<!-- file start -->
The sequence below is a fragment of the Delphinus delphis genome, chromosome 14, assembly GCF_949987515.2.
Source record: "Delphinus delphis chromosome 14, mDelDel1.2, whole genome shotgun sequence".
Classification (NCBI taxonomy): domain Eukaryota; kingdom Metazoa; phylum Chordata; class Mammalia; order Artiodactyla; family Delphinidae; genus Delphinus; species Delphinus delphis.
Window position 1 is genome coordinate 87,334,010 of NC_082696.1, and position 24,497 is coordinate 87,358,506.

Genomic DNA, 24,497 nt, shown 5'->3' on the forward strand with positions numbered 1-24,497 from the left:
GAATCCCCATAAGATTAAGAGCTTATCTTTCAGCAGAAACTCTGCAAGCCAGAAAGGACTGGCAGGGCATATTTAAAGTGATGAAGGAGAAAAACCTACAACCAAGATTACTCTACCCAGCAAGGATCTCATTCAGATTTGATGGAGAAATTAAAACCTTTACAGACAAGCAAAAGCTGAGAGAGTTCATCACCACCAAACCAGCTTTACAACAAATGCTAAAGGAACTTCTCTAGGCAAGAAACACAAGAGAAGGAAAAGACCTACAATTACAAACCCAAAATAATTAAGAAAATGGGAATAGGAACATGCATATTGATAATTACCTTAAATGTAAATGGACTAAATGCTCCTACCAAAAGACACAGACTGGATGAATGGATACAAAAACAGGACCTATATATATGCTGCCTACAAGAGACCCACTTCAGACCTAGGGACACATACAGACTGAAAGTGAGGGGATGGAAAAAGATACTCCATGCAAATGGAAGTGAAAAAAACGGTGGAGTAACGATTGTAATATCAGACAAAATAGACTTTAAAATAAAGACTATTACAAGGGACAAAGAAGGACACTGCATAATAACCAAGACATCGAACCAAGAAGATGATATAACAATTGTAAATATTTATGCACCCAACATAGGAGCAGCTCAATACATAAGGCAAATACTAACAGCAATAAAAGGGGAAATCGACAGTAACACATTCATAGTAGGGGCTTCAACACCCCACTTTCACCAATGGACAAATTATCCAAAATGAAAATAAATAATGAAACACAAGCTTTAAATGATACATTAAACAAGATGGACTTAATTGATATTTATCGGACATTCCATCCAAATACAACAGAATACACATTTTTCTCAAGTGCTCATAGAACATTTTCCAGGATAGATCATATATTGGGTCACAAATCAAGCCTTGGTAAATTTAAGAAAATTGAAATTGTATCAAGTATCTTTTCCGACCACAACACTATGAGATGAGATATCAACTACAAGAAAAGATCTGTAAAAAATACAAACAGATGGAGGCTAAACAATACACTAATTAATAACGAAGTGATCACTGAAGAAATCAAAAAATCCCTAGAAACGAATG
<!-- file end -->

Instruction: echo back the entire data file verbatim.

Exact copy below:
The sequence below is a fragment of the Delphinus delphis genome, chromosome 14, assembly GCF_949987515.2.
Source record: "Delphinus delphis chromosome 14, mDelDel1.2, whole genome shotgun sequence".
Classification (NCBI taxonomy): domain Eukaryota; kingdom Metazoa; phylum Chordata; class Mammalia; order Artiodactyla; family Delphinidae; genus Delphinus; species Delphinus delphis.
Window position 1 is genome coordinate 87,334,010 of NC_082696.1, and position 24,497 is coordinate 87,358,506.

Genomic DNA, 24,497 nt, shown 5'->3' on the forward strand with positions numbered 1-24,497 from the left:
GAATCCCCATAAGATTAAGAGCTTATCTTTCAGCAGAAACTCTGCAAGCCAGAAAGGACTGGCAGGGCATATTTAAAGTGATGAAGGAGAAAAACCTACAACCAAGATTACTCTACCCAGCAAGGATCTCATTCAGATTTGATGGAGAAATTAAAACCTTTACAGACAAGCAAAAGCTGAGAGAGTTCATCACCACCAAACCAGCTTTACAACAAATGCTAAAGGAACTTCTCTAGGCAAGAAACACAAGAGAAGGAAAAGACCTACAATTACAAACCCAAAATAATTAAGAAAATGGGAATAGGAACATGCATATTGATAATTACCTTAAATGTAAATGGACTAAATGCTCCTACCAAAAGACACAGACTGGATGAATGGATACAAAAACAGGACCTATATATATGCTGCCTACAAGAGACCCACTTCAGACCTAGGGACACATACAGACTGAAAGTGAGGGGATGGAAAAAGATACTCCATGCAAATGGAAGTGAAAAAAACGGTGGAGTAACGATTGTAATATCAGACAAAATAGACTTTAAAATAAAGACTATTACAAGGGACAAAGAAGGACACTGCATAATAACCAAGACATCGAACCAAGAAGATGATATAACAATTGTAAATATTTATGCACCCAACATAGGAGCAGCTCAATACATAAGGCAAATACTAACAGCAATAAAAGGGGAAATCGACAGTAACACATTCATAGTAGGGGCTTCAACACCCCACTTTCACCAATGGACAAATTATCCAAAATGAAAATAAATAATGAAACACAAGCTTTAAATGATACATTAAACAAGATGGACTTAATTGATATTTATCGGACATTCCATCCAAATACAACAGAATACACATTTTTCTCAAGTGCTCATAGAACATTTTCCAGGATAGATCATATATTGGGTCACAAATCAAGCCTTGGTAAATTTAAGAAAATTGAAATTGTATCAAGTATCTTTTCCGACCACAACACTATGAGATGAGATATCAACTACAAGAAAAGATCTGTAAAAAATACAAACAGATGGAGGCTAAACAATACACTAATTAATAACGAAGTGATCACTGAAGAAATCAAAAAATCCCTAGAAACGAATG